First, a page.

Little more than 4 months ago, I did something desperate and crazy. I planned my funeral. Not because I'm so organized and prepared for anything -- but because I was planning on killing myself. I planned the songs and the scriptures. I even wrote my eulogy. Then I started digging around in my photo archives to make a video of my life in pictures -- something for the boys with a journal of letters to both of them. While clicking through my pictures, I thought I should organize the rest of my photo library and finish backing up the files -- a gift for my family, for sure. So I began. Quickly and urgently. I was on a mission.And maybe -- subconsciously -- I was buying a little time.
As I spent time with my photos, reliving those moments and clinging to those memories, something happened. With the words of my own eulogy in the back of my mind, I looked at every single photo differently. With new eyes. I guess it was kind of like someone on his death bed, really seeing his life for the first time. The bad times don't seem so bad, and the good times seem really good. You forget about work and money and small annoyances. What matters most is so painfully clear.
Fortunately, my death bed was my own doing. It was an option I could deny. I could take those feelings of "I wish I had one more day to do......" and actually do it.
But I didn't. I continued my mission of organizing photos and writing letters. I knew choosing to fight through the depression would be hard work, and I wasn't ready to take that on. I'd lost my will to fight. I was -- in all essence of the word -- done.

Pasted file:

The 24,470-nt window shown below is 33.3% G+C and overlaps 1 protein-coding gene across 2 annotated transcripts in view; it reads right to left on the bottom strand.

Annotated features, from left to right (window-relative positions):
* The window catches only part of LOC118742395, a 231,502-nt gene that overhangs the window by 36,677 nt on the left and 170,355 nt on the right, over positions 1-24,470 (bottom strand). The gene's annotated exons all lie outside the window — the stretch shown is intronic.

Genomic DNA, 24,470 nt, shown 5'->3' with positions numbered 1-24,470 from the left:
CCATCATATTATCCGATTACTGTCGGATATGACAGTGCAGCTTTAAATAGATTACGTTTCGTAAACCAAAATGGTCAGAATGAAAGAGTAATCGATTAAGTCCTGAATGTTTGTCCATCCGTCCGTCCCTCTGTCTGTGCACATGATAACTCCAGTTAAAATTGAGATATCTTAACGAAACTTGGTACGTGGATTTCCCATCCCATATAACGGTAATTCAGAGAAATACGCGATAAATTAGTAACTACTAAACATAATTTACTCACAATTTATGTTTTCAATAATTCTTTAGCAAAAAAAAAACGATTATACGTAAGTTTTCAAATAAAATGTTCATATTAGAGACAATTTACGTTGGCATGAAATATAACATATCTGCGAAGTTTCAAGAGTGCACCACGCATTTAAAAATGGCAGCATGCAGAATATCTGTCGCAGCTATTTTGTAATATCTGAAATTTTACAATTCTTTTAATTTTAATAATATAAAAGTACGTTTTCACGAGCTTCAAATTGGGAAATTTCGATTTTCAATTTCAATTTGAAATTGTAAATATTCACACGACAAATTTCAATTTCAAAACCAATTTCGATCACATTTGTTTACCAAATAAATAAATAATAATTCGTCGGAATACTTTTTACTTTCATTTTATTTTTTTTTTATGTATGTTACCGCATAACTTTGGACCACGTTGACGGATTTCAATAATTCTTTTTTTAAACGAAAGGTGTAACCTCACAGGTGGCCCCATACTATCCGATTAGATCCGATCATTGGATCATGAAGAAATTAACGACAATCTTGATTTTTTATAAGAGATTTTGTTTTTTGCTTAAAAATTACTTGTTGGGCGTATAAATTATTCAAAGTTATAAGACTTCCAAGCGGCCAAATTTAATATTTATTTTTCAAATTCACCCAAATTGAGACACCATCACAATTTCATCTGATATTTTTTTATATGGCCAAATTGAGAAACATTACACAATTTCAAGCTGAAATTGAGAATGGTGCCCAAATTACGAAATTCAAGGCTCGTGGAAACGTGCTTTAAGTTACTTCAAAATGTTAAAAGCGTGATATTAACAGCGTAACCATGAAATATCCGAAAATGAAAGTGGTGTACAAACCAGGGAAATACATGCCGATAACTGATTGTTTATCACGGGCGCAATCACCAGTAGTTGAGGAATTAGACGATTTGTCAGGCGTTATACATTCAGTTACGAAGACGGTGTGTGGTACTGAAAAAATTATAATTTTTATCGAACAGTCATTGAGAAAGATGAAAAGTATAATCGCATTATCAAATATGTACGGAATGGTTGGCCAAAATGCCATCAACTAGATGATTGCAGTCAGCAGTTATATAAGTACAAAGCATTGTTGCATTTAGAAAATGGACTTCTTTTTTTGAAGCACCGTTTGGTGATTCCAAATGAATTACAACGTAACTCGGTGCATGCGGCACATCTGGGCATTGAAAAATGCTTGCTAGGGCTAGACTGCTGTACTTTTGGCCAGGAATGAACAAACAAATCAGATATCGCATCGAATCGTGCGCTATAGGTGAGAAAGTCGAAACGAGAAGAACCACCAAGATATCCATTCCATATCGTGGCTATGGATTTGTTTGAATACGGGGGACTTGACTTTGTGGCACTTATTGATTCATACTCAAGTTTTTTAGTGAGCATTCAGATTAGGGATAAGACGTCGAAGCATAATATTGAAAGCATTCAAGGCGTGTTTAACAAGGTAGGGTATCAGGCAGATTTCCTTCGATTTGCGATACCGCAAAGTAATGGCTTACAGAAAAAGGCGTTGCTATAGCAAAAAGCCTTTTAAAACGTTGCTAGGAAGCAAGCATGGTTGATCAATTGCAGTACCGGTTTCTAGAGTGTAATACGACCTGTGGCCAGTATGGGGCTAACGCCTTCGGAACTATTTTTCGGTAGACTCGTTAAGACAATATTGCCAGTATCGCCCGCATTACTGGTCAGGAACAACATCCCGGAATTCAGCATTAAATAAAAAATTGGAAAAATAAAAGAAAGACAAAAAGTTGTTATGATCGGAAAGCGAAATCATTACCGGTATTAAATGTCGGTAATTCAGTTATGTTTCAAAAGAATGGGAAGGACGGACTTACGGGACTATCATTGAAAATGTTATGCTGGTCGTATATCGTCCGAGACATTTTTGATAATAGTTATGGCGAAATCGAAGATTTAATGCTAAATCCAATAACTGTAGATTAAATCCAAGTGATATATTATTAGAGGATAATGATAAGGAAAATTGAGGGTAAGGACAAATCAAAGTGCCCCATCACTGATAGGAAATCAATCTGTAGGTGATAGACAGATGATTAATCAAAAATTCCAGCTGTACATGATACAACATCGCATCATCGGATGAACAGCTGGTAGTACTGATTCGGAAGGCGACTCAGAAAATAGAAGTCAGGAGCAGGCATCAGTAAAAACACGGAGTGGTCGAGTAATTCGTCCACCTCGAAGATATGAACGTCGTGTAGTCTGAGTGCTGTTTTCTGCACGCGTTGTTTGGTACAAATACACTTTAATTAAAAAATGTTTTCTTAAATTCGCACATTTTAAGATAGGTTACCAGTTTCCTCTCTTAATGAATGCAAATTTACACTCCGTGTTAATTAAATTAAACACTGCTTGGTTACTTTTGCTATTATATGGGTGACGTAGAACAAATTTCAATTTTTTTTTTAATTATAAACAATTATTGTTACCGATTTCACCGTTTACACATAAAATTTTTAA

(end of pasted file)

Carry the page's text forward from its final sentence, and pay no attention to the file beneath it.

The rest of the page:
But the time I'd unknowingly bought was everything I didn't know I needed. I heard songs that left me feeling encouraged. I talked to my doctor. I talked to my family. I clung to the hope I knew I had but forgot about -- the hope of a Savior who loves me and promises to fight for me. I would feel a little uplifted every now and then but push it to the very back of my mind -- I was done. I was ready to die. I was without energy. Without passion. Without feeling of any kind. I was no longer sad or angry, but I couldn't bring myself to be happy. I was completely empty.
Writing my own eulogy was one of the hardest things I've ever done. When I felt I should write more, I couldn't -- there wasn't any more. 27 years of life only gives you so many talking points. It was during this painful process that I realized I'm not done. There is so much I have yet to do. And say. And experience. Little did I know, the time I bought -- because of my love of photography (there were so many pictures!) and my OCD regarding my pictures -- was a gift. Seeing my life in pictures made me want to do more of it. Life, that is. Make more memories. Experience the good and the bad -- and throw it all at the feet of Jesus. Teach my boys what matters most. Document their lives so they know just how much their lives matter. Document my own life so I know just how much I matter.
Because I do. And you do. And we all do. And this does. Life matters. I'm not done. And thanks to this beloved hobby of mine, I now know that.